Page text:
Unless you have someone that has done a bunch of them standing over your shoulder helping you do it. Dont try it alone.

Setting up gears can drive someone nutty.

There are tricks that make it go easy, and the tools can be pricey.

If you still want to try it yourself. Be prepared to spend a weekend just to setup one rear. That doesnt includes taking it apart and cleaning it. Start with the front, the front doesnt drive all the time and if you are a little off, you really will never know.

What????
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post #6 of (permalink) Old 05-21-2007, 09:40 PM
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I've done several sets, it's easy once you've done it you just need patience. Best bet is to find some one that's done it to either stand around, drink beer and give advice or have them do the first set and explain it to you.

Tool wise you need hand tools and you'll really want an impact wrench to do the pinion nut, torque wrench, and a micrometer, something to cut off the old bearings, a couple pieces of pipe to pound on bearings and something to make setup bearings. Those are the real basics and that's setting back lash and preload by feel which isn't recomended, i've done it and had good luck. Ideally you also what either a bearing puller or bearing seperator and press, dial indicator, inch pound beam torque wrench.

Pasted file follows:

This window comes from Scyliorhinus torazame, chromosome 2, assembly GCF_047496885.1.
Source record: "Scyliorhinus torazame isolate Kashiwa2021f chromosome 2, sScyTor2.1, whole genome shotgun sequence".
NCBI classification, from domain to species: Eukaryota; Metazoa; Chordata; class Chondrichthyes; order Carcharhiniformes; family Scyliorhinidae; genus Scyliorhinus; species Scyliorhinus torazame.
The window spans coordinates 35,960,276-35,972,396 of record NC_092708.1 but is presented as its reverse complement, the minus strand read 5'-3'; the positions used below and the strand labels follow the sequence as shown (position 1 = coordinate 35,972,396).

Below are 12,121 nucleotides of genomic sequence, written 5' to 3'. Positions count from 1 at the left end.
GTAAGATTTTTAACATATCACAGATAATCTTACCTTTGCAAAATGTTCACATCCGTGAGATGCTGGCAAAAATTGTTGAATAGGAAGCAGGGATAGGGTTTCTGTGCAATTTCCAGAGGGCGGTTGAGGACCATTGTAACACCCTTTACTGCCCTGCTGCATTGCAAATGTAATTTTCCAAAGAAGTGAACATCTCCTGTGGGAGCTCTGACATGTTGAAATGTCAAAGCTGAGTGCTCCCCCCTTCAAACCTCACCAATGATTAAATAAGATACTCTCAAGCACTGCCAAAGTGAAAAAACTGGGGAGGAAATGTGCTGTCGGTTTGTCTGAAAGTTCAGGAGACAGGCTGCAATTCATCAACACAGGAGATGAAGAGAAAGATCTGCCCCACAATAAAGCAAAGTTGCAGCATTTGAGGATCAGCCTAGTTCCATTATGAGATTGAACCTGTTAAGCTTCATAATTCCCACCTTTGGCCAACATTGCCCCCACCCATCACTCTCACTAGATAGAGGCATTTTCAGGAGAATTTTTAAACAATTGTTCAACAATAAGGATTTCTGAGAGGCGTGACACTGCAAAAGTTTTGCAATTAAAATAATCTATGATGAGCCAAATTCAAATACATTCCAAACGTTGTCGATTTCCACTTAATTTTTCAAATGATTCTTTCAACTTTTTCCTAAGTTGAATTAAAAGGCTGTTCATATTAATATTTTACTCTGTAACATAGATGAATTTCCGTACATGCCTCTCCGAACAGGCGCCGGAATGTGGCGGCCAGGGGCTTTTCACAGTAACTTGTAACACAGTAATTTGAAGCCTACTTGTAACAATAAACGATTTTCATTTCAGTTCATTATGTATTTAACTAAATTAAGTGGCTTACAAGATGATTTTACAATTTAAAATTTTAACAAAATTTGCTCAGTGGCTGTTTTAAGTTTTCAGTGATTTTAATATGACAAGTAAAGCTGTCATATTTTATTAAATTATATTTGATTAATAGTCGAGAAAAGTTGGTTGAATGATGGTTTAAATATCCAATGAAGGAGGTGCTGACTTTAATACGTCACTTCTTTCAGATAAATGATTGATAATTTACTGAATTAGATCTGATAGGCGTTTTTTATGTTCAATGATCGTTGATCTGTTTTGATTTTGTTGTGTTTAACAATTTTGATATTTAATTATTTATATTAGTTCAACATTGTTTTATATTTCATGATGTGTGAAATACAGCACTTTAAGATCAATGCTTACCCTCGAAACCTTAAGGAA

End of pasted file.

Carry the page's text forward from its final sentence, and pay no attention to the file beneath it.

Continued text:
I don't know you but if your asking how to set up gears I'd make sure you have the right tools and a good "teacher". Once you get more experiance there are lots of ways to make it easier. Gears are like welding you have to get experiance to get good at them. After you figure them out they are really simple...